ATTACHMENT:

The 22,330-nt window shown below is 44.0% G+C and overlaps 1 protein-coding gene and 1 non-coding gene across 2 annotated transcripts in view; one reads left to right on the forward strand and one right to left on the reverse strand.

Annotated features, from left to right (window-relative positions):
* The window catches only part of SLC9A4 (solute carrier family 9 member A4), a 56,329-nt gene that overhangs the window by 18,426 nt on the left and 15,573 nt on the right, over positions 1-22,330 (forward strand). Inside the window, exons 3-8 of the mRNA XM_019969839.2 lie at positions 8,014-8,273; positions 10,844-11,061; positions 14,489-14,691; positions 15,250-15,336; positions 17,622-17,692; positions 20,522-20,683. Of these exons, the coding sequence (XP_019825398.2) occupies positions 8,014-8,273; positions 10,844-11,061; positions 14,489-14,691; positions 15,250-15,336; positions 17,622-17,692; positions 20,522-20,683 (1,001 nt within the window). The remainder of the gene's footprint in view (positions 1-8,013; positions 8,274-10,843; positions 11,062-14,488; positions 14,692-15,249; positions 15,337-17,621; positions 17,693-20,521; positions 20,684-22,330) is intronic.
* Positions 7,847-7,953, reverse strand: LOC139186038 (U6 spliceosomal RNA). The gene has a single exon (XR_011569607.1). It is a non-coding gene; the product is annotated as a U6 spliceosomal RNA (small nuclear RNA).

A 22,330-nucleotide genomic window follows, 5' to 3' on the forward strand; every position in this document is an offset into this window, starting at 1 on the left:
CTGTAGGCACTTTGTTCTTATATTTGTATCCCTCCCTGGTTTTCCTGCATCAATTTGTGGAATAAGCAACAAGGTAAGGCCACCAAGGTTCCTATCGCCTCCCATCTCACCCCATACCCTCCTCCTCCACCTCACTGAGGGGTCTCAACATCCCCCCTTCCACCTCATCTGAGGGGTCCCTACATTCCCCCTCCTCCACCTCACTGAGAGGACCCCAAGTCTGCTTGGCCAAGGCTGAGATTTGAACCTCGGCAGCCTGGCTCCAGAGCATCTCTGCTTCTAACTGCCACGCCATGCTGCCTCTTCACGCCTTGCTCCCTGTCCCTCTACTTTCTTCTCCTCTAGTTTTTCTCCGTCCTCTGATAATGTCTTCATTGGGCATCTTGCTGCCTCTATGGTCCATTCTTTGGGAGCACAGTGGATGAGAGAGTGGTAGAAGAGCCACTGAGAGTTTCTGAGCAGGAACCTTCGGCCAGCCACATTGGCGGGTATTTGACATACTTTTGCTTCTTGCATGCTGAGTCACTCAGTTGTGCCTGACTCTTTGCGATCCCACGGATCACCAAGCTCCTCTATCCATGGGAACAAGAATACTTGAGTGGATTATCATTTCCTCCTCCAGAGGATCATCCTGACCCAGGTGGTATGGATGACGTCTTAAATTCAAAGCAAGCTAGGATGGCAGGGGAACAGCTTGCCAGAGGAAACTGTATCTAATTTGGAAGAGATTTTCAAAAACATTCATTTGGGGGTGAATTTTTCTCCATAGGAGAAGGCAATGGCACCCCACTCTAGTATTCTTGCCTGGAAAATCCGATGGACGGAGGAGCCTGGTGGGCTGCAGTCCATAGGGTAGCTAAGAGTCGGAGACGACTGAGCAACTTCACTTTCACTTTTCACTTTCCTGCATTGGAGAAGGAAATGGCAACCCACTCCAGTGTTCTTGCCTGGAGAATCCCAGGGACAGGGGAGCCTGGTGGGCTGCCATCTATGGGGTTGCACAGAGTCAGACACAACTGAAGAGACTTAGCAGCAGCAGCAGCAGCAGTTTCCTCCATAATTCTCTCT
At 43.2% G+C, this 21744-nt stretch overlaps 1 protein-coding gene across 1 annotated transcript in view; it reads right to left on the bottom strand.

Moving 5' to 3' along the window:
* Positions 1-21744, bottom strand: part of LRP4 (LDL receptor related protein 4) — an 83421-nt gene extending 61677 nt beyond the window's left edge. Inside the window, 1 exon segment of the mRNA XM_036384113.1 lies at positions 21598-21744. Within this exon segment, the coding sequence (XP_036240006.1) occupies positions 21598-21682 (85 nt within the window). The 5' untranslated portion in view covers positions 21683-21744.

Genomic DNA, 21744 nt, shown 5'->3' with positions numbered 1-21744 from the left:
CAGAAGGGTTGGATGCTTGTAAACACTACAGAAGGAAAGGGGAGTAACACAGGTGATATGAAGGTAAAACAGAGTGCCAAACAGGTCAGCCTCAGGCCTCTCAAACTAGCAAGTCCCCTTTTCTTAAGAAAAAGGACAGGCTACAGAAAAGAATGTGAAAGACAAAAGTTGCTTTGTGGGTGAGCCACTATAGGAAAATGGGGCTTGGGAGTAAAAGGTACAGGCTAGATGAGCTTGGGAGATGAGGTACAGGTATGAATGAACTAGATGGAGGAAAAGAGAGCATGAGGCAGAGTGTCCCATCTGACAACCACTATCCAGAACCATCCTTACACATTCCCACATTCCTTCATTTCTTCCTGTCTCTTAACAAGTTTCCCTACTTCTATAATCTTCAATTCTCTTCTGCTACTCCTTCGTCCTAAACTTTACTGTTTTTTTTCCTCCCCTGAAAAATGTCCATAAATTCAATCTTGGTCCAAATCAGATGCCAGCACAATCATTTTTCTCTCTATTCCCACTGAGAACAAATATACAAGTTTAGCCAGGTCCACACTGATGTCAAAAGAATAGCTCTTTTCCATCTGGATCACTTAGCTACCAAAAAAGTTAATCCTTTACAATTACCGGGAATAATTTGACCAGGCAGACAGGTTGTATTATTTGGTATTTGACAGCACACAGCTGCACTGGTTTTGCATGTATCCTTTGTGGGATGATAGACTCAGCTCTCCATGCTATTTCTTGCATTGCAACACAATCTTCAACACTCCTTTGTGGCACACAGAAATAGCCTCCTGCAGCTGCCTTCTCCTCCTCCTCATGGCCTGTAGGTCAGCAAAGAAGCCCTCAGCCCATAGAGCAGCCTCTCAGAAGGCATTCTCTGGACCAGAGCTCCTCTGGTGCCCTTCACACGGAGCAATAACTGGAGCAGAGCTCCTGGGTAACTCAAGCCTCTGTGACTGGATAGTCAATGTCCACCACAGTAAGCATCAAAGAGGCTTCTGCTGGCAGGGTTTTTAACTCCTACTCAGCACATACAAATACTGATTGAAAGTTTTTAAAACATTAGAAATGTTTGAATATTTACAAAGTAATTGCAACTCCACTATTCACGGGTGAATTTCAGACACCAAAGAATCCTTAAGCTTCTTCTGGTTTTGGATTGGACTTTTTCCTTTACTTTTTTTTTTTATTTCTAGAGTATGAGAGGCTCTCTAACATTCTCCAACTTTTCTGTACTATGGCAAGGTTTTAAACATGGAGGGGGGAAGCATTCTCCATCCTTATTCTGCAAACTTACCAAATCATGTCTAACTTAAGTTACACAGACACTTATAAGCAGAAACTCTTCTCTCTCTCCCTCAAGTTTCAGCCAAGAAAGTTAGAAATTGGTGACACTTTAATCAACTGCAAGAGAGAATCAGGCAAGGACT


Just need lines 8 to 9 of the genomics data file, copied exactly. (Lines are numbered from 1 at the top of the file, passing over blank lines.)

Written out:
Moving 5' to 3' along the window:
* Positions 1-21744, bottom strand: part of LRP4 (LDL receptor related protein 4) — an 83421-nt gene extending 61677 nt beyond the window's left edge. Inside the window, 1 exon segment of the mRNA XM_036384113.1 lies at positions 21598-21744. Within this exon segment, the coding sequence (XP_036240006.1) occupies positions 21598-21682 (85 nt within the window). The 5' untranslated portion in view covers positions 21683-21744.